"We will provide editorial support that the Washington Times didn't," wrote Bannon in an email. (I've lightly edited his response to remove thumb-type-ese. "To me what's important is look at what he was trying to get across at Liberty [University]. I think the conservative media doesn't understand how powerful his understanding of culture up river from politics really is. Christie just another politician: You may love him or not but it doesn't really mean anything. Paul and the liberty movement are much different. Why? Because it can reach the Dave Weigels of the world, and that means victory in the long term. The easy stuff of editorial support is a no brainer."
This is one reason why the Paul story—which I do think has made it into the rotation of facts the mainstream media considers important about Paul—has not damaged him on the right. Another reason? Compare this situation with Joe Biden's 1987 rip-off of then-Labour Party leader Neil Kinnock's "platform on which to stand" speech. What makes this so devastating?
Easy: the video. Biden could never overcome (not that year, anyway) the side-by-side of him using the words crafted by the florid, arm-swinging Welshman. Apart from that Liberty speech, with its rip from the Wikipedia entry for Gattaca, and a speech to the Hispanic Chamber of Commerce, Paul's copied text has all appeared in print. His sources were print, not video that could be compared and contrasted.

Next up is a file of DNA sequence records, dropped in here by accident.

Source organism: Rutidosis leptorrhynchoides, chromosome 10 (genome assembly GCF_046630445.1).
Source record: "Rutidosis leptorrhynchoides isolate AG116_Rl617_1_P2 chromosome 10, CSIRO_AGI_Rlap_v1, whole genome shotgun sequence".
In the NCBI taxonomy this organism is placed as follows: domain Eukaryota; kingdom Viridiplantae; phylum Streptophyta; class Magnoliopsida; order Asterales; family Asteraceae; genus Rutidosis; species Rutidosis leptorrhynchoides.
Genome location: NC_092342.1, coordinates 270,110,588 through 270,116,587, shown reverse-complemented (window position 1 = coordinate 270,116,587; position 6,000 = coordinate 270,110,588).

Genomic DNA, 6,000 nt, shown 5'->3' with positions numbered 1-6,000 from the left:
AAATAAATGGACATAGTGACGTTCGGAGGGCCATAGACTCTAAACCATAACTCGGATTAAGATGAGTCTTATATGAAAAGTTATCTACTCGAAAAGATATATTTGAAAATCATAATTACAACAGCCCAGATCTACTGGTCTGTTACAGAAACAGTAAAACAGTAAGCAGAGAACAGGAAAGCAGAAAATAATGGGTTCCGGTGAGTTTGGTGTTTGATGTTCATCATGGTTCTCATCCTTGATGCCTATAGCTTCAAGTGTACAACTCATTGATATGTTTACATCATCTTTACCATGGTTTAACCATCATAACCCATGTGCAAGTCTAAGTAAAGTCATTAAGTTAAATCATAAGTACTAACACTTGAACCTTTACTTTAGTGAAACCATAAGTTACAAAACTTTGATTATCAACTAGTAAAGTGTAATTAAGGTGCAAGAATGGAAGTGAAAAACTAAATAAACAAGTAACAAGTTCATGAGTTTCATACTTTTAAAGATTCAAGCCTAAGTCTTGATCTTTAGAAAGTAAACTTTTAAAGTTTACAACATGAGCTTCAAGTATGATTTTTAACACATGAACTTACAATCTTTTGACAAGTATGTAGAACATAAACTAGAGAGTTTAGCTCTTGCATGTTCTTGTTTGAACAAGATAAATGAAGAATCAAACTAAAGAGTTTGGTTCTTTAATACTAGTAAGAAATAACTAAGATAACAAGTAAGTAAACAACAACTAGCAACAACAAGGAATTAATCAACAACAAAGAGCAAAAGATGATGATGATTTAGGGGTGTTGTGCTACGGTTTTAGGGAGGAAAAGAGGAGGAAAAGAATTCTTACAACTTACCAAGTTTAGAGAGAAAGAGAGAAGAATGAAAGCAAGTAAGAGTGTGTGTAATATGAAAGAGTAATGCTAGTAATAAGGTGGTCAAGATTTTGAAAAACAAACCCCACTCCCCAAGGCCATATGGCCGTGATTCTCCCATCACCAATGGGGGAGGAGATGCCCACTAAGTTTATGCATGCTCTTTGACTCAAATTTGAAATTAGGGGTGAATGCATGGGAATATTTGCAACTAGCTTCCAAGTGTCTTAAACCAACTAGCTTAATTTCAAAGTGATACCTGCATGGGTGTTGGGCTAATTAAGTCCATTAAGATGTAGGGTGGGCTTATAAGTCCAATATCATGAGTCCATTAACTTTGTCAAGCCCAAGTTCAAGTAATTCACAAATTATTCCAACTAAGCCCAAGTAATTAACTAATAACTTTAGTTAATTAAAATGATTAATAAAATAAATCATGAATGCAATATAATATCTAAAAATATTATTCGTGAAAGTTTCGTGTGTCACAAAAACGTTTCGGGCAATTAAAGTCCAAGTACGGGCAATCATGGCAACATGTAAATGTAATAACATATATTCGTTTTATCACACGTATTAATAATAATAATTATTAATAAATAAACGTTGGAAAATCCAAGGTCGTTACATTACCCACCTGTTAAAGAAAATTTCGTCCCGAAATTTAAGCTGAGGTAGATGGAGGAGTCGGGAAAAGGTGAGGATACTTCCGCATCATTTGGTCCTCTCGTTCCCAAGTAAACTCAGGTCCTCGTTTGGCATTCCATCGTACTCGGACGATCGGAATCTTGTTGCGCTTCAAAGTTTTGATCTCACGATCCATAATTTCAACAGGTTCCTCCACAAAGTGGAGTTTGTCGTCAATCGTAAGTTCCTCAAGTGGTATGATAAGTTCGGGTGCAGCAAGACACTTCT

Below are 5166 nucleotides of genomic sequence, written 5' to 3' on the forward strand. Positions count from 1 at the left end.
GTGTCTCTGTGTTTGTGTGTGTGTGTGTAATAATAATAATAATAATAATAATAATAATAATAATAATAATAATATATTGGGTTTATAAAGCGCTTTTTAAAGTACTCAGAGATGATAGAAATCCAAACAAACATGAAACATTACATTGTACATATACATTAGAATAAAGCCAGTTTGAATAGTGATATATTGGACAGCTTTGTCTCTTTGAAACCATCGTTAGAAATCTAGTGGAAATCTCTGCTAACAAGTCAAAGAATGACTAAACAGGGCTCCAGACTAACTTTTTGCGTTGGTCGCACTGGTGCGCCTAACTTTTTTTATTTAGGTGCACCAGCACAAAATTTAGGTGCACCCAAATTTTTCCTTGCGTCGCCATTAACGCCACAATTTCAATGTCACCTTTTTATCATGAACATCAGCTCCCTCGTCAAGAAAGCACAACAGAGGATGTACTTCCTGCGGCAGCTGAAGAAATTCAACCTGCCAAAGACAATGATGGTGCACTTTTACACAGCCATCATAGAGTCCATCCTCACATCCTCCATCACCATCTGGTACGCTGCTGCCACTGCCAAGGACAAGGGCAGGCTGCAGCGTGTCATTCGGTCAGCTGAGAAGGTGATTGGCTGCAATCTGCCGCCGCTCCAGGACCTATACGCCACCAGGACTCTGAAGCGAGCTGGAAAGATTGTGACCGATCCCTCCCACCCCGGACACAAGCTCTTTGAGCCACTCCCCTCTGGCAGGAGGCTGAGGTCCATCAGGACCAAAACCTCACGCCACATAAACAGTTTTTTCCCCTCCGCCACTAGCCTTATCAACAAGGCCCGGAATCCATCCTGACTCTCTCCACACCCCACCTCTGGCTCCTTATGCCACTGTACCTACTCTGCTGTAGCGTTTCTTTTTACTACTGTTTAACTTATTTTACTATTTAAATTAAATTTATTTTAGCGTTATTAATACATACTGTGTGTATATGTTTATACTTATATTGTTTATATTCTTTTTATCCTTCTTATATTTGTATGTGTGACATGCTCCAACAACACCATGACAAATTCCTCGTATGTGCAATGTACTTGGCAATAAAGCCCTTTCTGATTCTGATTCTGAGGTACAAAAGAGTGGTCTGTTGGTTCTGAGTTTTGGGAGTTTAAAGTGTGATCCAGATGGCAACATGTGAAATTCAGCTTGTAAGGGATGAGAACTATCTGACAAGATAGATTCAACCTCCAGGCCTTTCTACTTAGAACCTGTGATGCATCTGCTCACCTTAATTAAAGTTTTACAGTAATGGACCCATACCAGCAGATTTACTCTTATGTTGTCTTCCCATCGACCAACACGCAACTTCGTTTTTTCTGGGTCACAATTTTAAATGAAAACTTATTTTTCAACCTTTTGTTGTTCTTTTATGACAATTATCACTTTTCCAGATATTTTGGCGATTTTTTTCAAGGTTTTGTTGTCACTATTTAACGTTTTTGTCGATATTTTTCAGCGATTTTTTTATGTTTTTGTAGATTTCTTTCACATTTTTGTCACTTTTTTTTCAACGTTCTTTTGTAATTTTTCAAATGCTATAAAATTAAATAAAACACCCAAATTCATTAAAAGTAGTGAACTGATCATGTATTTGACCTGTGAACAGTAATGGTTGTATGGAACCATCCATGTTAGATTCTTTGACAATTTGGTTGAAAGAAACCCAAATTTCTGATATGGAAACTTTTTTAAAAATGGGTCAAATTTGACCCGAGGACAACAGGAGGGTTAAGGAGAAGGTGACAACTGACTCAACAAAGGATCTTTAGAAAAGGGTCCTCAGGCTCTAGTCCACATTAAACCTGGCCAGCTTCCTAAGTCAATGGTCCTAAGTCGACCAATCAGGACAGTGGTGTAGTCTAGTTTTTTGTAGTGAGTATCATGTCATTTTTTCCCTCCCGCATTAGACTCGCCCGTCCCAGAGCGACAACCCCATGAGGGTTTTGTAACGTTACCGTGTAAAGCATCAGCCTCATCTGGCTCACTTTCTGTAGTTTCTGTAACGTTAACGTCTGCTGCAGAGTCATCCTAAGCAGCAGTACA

How to Fix Election Night Concession Phone Calls: End Them
Kevin Drum is rather bored by the stories of unsuccessful 2013 candidates refusing to call their conquerers. Longtime Brooklyn DA Charles Hynes did not call victor Ken Thompson, who beat him in the Democratic primary then crushed him 3-1 when Hynes insisted on taking his temper tantrum into a general election. Ken Cuccinelli did not call Gov.-elect Terry McAuliffe. Given that I was in the room for it, I can confirm that E.W. Jackson celebrated his 10-point loss in the LG race by talking about his future plans but never mentioning his opponent.
Bqhatevwr, says Drum. "How many people think we should do away with the whole tradition of a congratulatory phone call from the loser of a political campaign? Is it an insincere gesture that's nonetheless useful as a public way of bearing witness to the peaceful transfer of legitimate power in a democracy and keeping up a facade of civility?"
I think it's a fine concept but an imperfect tradition. In my birth state of Delaware, candidates do more than concede to their opponents. After the election, they commemorate Return Day by literally "burying the hatchet," submerging an actual ax in an actual bucket of sand. This, I believe, is why so many financial institutions decide to incorporate in the state. (Well, that or the insanely favorable tax and legal code.)
It's fun, but even better is the British tradition of making all candidates in a race stand on the same stage and just suffer through it as the election results are read. This leads to the sort of high drama usually reserved for the time between a photo finish at a horse race and the moment the judge you've paid off determines who one. Nothing better symbolized the 1997 Labour Party landslide than the defeat of Michael Portillo, a Tory expected to be a top candidate for party leader after the loss. Watch here as the crowd hears Portillo's number, then some third party candidate's numbr, then the first digit of Labour candidate Stephen Twigg's number—and realizes that Twigg has won.